Taliban must act wisely

Published: September 8, 2019
The writer is a political, economy and security analyst and a governance and public policy practitioner. He can be contacted at razapkhan@yahoo.com

The writer is a political, economy and security analyst and a governance and public policy practitioner. He can be contacted at razapkhan@yahoo.com

The ninth round of talks between the United States and the Afghan Taliban recently ended in Doha with hopes of an agreement paving the way for the withdrawal of American and other foreign forces from Afghanistan. However, there seems to be a deadlock on the crucial point that whether Washington would pull out all of her approximately 13,000 troops from Afghanistan and whether the Taliban intend to adhere to a ceasefire. For his part, US President Trump has said that he would not order a complete withdrawal of American forces, whereas on the other hand, the Taliban said that despite the peace deal with Washington, the militia would continue to attack the Afghan National Security Forces (ANSF). More importantly, some Taliban commanders stated they would like to capture power by force.

These intentions and statements from both parties have inflicted a heavy blow to the hopes of an agreement. If the US and the Taliban fail to understand the sensitivity of the situation now, Afghanistan would fall into another crisis and it would be near to impossible to resolve the conflict at least in the next ten years. Therefore, the Taliban need to understand this delicate situation. However, it is a question of Afghanistan’s survival and future and therefore they should demonstrate maturity and acumen instead of getting carried away by the dream of once again forcibly occupying Kabul and the entire country like it did in 1996. It must understand that Washington has made fundamental changes in its Afghan policy.

President Trump may have made many controversial decisions, however, the administration’s Afghan policy has ostensibly registered a marked improvement as he wants to put an end to Washington’s longest overseas military entanglement as soon as possible. This is despite the fact that former President Barack Obama signed a mutual defence deal with Afghanistan back in 2014. Under the Bilateral Security Agreement (BSA), Washington justified its continued deployment of 8,000 to 12,000 US troops and a string of military bases across Afghanistan to provide security to the Afghan state and government from internal and external threats. Now President Trump seems to have revisited the BSA and wants to withdraw at least half of its troops stationed in Afghanistan.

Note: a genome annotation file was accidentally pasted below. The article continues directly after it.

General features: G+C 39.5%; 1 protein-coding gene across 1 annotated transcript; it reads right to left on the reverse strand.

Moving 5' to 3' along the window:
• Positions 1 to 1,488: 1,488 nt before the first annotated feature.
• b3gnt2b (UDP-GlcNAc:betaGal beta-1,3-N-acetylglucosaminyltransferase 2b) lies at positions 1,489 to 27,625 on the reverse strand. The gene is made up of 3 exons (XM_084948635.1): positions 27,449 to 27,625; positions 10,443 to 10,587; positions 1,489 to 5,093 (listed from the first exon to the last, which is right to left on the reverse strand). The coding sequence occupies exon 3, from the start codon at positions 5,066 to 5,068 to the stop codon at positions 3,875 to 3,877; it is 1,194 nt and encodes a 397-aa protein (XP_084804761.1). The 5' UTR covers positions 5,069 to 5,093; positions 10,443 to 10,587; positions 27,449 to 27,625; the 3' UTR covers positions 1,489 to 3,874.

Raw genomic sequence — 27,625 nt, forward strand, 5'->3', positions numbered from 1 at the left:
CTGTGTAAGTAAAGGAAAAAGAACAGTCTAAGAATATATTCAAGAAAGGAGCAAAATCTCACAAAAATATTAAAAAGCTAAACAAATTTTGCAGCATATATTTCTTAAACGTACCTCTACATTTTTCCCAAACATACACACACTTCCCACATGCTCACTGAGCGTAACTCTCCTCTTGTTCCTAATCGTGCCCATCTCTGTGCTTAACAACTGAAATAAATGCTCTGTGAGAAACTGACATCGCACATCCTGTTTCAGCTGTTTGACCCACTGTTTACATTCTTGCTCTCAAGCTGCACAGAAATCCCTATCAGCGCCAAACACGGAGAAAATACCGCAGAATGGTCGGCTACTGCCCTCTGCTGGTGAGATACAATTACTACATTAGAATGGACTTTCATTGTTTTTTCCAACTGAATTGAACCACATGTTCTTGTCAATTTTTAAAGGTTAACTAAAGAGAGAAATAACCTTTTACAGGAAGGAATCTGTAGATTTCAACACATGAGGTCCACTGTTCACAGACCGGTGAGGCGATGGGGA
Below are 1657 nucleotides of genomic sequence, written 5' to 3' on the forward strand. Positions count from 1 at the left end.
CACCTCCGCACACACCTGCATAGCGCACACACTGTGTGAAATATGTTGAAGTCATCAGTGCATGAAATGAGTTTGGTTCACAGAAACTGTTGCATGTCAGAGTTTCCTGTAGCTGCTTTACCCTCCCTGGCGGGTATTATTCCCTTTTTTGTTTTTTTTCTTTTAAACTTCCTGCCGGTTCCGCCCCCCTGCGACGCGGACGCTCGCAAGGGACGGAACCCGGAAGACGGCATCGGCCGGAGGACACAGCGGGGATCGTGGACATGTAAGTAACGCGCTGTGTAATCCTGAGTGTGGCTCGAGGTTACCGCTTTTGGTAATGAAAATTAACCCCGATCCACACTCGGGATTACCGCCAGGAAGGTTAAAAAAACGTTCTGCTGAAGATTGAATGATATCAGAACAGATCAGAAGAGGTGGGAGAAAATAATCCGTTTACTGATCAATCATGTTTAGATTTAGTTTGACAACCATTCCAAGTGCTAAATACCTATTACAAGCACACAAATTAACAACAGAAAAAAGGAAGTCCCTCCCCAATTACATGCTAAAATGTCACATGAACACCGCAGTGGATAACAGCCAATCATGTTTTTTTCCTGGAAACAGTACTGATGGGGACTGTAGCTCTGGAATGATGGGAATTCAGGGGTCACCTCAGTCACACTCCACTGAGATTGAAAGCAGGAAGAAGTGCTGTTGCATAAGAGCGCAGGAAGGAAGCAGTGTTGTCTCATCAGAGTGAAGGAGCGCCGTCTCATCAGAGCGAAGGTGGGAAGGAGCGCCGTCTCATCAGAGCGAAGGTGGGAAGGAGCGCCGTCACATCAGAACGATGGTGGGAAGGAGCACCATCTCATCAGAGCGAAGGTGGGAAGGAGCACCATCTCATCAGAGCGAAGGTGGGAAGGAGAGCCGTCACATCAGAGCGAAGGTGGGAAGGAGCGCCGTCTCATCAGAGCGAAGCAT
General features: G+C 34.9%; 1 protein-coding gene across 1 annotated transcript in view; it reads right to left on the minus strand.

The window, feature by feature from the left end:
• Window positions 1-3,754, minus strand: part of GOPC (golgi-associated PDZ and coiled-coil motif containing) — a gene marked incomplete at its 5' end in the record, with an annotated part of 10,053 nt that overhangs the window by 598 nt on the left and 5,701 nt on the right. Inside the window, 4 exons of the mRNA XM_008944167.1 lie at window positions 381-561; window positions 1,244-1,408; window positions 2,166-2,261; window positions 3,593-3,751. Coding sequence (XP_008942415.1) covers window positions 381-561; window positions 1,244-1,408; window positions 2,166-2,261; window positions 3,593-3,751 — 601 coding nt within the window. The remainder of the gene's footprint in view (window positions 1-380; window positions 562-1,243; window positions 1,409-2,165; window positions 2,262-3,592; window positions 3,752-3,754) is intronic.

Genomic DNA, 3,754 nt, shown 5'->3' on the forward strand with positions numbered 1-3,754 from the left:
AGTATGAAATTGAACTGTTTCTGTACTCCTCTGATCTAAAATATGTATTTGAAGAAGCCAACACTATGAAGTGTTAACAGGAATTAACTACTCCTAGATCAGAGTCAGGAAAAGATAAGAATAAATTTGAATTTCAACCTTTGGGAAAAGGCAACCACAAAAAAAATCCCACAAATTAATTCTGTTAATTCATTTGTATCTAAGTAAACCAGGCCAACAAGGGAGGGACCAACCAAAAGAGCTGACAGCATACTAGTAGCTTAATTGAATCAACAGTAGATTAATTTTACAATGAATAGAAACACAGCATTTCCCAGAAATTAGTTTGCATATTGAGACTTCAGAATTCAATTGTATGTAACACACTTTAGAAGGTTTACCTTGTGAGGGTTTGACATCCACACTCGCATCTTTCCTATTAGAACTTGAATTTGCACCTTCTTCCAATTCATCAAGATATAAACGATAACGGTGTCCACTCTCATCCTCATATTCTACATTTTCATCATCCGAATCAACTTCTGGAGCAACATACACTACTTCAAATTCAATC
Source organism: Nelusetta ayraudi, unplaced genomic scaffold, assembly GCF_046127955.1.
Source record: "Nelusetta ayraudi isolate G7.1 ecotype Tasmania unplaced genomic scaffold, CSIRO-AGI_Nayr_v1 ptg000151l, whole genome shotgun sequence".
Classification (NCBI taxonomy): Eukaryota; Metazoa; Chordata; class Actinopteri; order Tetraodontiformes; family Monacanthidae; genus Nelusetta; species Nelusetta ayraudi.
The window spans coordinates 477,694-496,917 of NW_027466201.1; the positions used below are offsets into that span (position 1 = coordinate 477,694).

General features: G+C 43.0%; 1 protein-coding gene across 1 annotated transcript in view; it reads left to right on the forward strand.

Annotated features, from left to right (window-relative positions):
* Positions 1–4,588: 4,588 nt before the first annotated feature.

The changed US strategy by President Trump regarding Afghanistan has been quite realistic. Although this is not the first time Washington has declared Taliban worth talking to, Trump has tried to meaningfully take the process of negotiations forward. Here, one could recall the words of late Richard Holbrooke, former US special envoy for Afghanistan and Pakistan, when he once said that a “reformed Taliban” was acceptable in the Afghan government. Today, Holbrooke’s words and predictions are turning out to be quite true in the final political solution to Afghanistan as the Taliban’s involvement in the government would be acceptable to the US.

The Taliban have been waging an asymmetrical war in Afghanistan in which there cannot be a clear winner or loser. This does not mean that the Taliban are the future or fate of the country, but that if the movement cannot be defeated in the battlefield than it should be gotten rid of in the political arena. In the present circumstances, this could be the shrewdest policy. As far as the Taliban and their agenda and tactics are concerned, they could be neutralised through politics. The fact of the matter is that their modus operandi and modus vivendi are not such that fulfil the needs of a polity. The Taliban must understand this and show flexibility while purposefully reforming their rank and file. Otherwise, history may never forgive them.

Published in The Express Tribune, September 8th, 2019.

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